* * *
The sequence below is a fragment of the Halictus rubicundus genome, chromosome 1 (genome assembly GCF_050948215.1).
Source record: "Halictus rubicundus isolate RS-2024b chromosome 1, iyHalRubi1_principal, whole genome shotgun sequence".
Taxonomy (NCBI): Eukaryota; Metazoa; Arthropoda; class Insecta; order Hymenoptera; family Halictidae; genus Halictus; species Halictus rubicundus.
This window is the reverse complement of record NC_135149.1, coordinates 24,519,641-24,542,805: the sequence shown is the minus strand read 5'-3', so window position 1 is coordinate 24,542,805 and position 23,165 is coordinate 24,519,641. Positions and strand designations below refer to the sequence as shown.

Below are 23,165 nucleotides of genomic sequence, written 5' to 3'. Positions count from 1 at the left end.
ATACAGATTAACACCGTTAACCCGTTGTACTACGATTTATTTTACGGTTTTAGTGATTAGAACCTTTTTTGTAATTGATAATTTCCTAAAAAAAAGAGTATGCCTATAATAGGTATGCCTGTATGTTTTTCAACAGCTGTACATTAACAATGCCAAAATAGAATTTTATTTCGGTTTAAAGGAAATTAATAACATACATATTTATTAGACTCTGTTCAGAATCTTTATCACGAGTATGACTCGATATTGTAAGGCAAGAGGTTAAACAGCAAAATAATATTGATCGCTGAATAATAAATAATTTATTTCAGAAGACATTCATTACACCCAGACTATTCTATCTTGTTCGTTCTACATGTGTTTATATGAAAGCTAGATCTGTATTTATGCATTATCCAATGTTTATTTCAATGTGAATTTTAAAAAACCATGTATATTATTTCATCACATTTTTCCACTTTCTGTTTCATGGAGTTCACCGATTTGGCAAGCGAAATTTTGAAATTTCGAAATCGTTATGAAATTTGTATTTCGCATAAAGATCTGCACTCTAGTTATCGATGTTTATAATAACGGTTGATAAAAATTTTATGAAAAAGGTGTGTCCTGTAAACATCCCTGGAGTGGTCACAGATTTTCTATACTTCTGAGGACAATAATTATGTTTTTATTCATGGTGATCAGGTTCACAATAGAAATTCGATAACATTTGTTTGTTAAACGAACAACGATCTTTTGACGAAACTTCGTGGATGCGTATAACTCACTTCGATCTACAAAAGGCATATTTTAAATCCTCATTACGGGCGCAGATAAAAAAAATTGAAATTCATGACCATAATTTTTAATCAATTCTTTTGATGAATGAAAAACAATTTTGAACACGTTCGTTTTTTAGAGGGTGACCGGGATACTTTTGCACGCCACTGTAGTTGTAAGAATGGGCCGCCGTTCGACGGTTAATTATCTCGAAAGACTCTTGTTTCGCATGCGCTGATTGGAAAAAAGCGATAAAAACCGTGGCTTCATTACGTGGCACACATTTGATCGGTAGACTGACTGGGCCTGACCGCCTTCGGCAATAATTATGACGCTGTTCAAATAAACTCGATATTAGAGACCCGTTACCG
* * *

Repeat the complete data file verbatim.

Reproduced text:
The sequence below is a fragment of the Halictus rubicundus genome, chromosome 1 (genome assembly GCF_050948215.1).
Source record: "Halictus rubicundus isolate RS-2024b chromosome 1, iyHalRubi1_principal, whole genome shotgun sequence".
Taxonomy (NCBI): Eukaryota; Metazoa; Arthropoda; class Insecta; order Hymenoptera; family Halictidae; genus Halictus; species Halictus rubicundus.
This window is the reverse complement of record NC_135149.1, coordinates 24,519,641-24,542,805: the sequence shown is the minus strand read 5'-3', so window position 1 is coordinate 24,542,805 and position 23,165 is coordinate 24,519,641. Positions and strand designations below refer to the sequence as shown.

Below are 23,165 nucleotides of genomic sequence, written 5' to 3'. Positions count from 1 at the left end.
ATACAGATTAACACCGTTAACCCGTTGTACTACGATTTATTTTACGGTTTTAGTGATTAGAACCTTTTTTGTAATTGATAATTTCCTAAAAAAAAGAGTATGCCTATAATAGGTATGCCTGTATGTTTTTCAACAGCTGTACATTAACAATGCCAAAATAGAATTTTATTTCGGTTTAAAGGAAATTAATAACATACATATTTATTAGACTCTGTTCAGAATCTTTATCACGAGTATGACTCGATATTGTAAGGCAAGAGGTTAAACAGCAAAATAATATTGATCGCTGAATAATAAATAATTTATTTCAGAAGACATTCATTACACCCAGACTATTCTATCTTGTTCGTTCTACATGTGTTTATATGAAAGCTAGATCTGTATTTATGCATTATCCAATGTTTATTTCAATGTGAATTTTAAAAAACCATGTATATTATTTCATCACATTTTTCCACTTTCTGTTTCATGGAGTTCACCGATTTGGCAAGCGAAATTTTGAAATTTCGAAATCGTTATGAAATTTGTATTTCGCATAAAGATCTGCACTCTAGTTATCGATGTTTATAATAACGGTTGATAAAAATTTTATGAAAAAGGTGTGTCCTGTAAACATCCCTGGAGTGGTCACAGATTTTCTATACTTCTGAGGACAATAATTATGTTTTTATTCATGGTGATCAGGTTCACAATAGAAATTCGATAACATTTGTTTGTTAAACGAACAACGATCTTTTGACGAAACTTCGTGGATGCGTATAACTCACTTCGATCTACAAAAGGCATATTTTAAATCCTCATTACGGGCGCAGATAAAAAAAATTGAAATTCATGACCATAATTTTTAATCAATTCTTTTGATGAATGAAAAACAATTTTGAACACGTTCGTTTTTTAGAGGGTGACCGGGATACTTTTGCACGCCACTGTAGTTGTAAGAATGGGCCGCCGTTCGACGGTTAATTATCTCGAAAGACTCTTGTTTCGCATGCGCTGATTGGAAAAAAGCGATAAAAACCGTGGCTTCATTACGTGGCACACATTTGATCGGTAGACTGACTGGGCCTGACCGCCTTCGGCAATAATTATGACGCTGTTCAAATAAACTCGATATTAGAGACCCGTTACCG